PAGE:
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Small molecules enhance autophagy and reduce toxicity in Huntington's disease models.

by Sovan Sarkar, Ethan O Perlstein, Sara Imarisio, Sandra Pineau, Axelle Cordenier, Rebecca L Maglathlin, John A Webster, Timothy A Lewis, Cahir J O'Kane, Stuart L Schreiber, David C Rubinsztein show all authors
Nature chemical biology ()

Abstract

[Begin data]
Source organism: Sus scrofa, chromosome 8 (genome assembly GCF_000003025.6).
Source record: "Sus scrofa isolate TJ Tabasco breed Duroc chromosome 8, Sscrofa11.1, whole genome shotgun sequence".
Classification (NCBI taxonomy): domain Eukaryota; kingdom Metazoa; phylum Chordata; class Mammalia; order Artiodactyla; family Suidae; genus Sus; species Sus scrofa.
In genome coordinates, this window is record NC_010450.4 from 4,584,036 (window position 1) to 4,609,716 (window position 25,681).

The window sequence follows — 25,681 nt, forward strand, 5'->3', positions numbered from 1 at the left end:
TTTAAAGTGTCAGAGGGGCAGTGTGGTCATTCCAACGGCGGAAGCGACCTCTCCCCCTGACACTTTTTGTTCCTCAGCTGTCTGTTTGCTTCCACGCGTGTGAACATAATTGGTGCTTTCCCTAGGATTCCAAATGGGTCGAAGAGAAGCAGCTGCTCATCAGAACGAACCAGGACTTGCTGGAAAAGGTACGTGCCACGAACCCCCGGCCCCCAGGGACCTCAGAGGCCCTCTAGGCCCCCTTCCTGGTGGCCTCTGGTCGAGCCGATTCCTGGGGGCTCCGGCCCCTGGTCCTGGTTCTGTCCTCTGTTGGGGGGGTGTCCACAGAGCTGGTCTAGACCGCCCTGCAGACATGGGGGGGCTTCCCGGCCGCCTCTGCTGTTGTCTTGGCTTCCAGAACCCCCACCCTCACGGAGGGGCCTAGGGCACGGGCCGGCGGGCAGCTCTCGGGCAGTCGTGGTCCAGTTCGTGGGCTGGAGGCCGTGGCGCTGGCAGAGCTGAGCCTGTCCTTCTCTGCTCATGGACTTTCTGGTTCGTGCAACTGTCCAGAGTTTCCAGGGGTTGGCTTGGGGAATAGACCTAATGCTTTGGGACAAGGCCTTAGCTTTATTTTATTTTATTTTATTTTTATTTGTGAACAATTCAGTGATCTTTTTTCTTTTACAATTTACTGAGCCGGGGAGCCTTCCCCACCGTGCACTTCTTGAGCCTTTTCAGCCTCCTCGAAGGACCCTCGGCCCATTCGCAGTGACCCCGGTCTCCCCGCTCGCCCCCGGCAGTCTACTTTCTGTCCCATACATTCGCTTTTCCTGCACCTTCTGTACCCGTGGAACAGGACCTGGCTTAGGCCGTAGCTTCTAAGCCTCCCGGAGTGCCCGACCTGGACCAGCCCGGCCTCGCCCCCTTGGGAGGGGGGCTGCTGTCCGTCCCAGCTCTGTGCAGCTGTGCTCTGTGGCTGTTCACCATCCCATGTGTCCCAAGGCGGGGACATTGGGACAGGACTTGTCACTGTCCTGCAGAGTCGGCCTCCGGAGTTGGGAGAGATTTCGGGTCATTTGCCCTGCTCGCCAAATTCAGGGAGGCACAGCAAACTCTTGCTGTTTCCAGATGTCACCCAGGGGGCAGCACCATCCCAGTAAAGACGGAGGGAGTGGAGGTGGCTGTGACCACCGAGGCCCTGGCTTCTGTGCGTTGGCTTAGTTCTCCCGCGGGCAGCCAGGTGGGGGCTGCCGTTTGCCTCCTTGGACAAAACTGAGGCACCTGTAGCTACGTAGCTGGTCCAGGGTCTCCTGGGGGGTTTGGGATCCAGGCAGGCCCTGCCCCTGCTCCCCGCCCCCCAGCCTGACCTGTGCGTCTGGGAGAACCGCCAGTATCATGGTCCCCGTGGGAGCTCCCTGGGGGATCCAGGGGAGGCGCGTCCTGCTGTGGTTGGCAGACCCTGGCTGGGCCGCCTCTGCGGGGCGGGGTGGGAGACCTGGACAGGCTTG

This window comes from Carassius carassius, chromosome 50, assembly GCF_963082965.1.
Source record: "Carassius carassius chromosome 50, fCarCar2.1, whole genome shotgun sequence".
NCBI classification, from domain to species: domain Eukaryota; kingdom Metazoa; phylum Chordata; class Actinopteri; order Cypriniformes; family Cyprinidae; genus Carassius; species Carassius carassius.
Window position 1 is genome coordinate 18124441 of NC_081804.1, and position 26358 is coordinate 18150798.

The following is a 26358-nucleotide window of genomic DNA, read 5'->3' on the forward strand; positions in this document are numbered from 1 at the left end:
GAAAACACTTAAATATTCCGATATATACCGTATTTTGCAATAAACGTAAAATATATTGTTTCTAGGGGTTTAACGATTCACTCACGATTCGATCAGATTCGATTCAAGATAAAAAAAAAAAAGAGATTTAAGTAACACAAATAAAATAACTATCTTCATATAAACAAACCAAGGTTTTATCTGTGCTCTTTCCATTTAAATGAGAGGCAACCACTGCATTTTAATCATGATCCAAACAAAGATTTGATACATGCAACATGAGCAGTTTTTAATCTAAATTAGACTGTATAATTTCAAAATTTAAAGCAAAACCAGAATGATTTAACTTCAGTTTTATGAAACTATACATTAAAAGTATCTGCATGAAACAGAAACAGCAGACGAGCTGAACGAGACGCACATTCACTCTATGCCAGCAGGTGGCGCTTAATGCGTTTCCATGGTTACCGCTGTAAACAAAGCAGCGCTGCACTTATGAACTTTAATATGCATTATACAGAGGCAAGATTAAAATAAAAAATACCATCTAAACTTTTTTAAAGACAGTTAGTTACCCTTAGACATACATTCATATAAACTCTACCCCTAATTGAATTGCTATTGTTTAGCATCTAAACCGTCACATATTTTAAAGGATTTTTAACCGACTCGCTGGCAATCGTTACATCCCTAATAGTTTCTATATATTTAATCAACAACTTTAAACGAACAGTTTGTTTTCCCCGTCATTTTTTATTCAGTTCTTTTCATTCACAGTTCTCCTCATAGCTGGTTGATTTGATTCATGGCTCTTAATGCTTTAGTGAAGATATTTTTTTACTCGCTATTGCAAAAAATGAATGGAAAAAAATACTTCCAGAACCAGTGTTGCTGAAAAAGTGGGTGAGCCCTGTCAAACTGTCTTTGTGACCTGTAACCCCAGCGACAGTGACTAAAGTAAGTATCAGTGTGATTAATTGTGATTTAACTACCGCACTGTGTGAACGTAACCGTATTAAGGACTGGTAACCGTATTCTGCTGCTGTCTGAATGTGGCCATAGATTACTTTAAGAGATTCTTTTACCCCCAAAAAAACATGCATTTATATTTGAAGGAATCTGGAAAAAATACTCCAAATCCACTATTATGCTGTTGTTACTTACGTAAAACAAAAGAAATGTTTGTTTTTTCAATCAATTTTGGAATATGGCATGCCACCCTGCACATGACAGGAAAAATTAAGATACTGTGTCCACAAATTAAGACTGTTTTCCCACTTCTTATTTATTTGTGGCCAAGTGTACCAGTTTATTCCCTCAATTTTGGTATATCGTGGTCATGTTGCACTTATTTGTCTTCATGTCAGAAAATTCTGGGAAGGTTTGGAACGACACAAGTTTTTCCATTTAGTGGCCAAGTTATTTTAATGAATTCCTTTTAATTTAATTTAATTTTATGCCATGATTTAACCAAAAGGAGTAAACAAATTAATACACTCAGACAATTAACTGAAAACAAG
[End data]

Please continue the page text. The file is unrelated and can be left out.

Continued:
The target of rapamycin proteins regulate various cellular processes including autophagy, which may play a protective role in certain neurodegenerative and infectious diseases. Here we show that a primary small-molecule screen in yeast yields novel small-molecule modulators of mammalian autophagy. We first identified new small-molecule enhancers (SMER) and inhibitors (SMIR) of the cytostatic effects of rapamycin in Saccharomyces cerevisiae. Three SMERs induced autophagy independently of rapamycin in mammalian cells, enhancing the clearance of autophagy substrates such as mutant huntingtin and A53T alpha-synuclein, which are associated with Huntington's disease and familial Parkinson's disease, respectively. These SMERs, which seem to act either independently or downstream of the target of rapamycin, attenuated mutant huntingtin-fragment toxicity in Huntington's disease cell and Drosophila melanogaster models, which suggests therapeutic potential. We also screened structural analogs of these SMERs and identified additional candidate drugs that enhanced autophagy substrate clearance. Thus, we have demonstrated proof of principle for a new approach for discovery of small-molecule modulators of mammalian autophagy.

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